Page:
The inventory of drilled but uncompleted wells declined rapidly during the pandemic but has stabilized in recent months
Jinjoo Lee, WSJ
EnergiesNet.com 11 10 2022
Drill, baby, drill?
After seeing oil demand plunge in 2020, U.S. producers’ mantra switched to “frack, baby, frack” as they paused drilling new rigs in favor of completing—or fracking—wells that had already been drilled. Drilling is just the first step in shale formations. Fracking, a process that involves the injection of water, sand and chemicals into the drilled well, actually gets the oil out of the ground.
Producers’ preference for completion over drilling has led to a steep decline in the number of drilled but uncompleted wells, or DUCs, since August 2020. That inventory is at five-year lows, according to Rystad Energy data. While the U.S. Energy Information Administration counts all available DUCs, Rystad and S&P Global Commodity Insights prefer to track wells that are no more than two years old, because they are likely to be completed at a later date. Any older, and the chances of completion get much slimmer.
A depletion of DUC inventory is problematic because a steady supply is needed to “maintain and grow production levels, avoid operational delays” and offset production declines from existing wells, according to a white paper published by energy-focused investment firm Bison Interests earlier this year. That last point is especially important for U.S. shale: Much like soda spurting out of a shaken can, their output peaks quickly.
Typically, the industry would see a steady build of DUC inventory if the ratio of fracking fleet to rigs is around 2.6 or 2.7 to 1, according to Justin Mayorga, shale-research analyst at Rystad Energy. That is partly because it takes less time to complete wells than to drill them: about 17 to 20 days to drill and 6 to 10 days to complete, he said. In some cases, frack crews are able to complete multiple wells at the same time using a technique called simul-frac. Today, that ratio has recovered to roughly 2.6 from a low of 1.7 in January 2021, according to Rystad Energy data.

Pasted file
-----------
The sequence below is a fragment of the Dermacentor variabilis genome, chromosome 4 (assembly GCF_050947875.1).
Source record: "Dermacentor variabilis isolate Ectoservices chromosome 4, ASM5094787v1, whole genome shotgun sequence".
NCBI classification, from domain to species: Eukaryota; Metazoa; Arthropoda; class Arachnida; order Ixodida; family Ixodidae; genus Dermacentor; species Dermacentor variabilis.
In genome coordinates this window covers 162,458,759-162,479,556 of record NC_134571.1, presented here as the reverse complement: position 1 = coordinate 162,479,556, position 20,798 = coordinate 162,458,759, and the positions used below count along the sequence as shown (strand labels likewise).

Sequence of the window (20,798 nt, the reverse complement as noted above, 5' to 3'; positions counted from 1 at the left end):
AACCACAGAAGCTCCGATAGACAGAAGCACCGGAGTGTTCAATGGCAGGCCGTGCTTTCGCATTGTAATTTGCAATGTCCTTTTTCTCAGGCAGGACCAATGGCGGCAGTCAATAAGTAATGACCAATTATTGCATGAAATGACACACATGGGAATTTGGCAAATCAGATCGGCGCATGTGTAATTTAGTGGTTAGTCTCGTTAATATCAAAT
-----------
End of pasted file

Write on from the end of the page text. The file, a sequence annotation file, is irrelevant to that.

Fortunately, the number of so-called live DUCs has stabilized in recent months as more wells are being drilled than completed. Matt Andre, energy analyst at S&P Global Commodity Insights, said that DUC inventory is likely to increase in the coming months. The reason, though, isn’t encouraging for those rooting for lower energy prices: The number of frack crews is growing at a slower pace than rigs, implying more tightness in equipment and labor for fracking than drilling.
Supply-chain issues are making it tough to get more equipment and tools, including fracking sand, while oil-field service workers who were laid off in droves in 2020 are reluctant to return. Compared with four years ago, the last prepandemic year when Brent crude prices went above $80 a barrel, there are 28% fewer frack crews and 30% fewer oil-focused rigs in the U.S., according to data from Primary Vision Network and Baker Hughes, respectively.
The industry is getting its DUCs in a row, but the work is far from complete.
Write to Jinjoo Lee at email@example.com
wsj.com 11 09 2022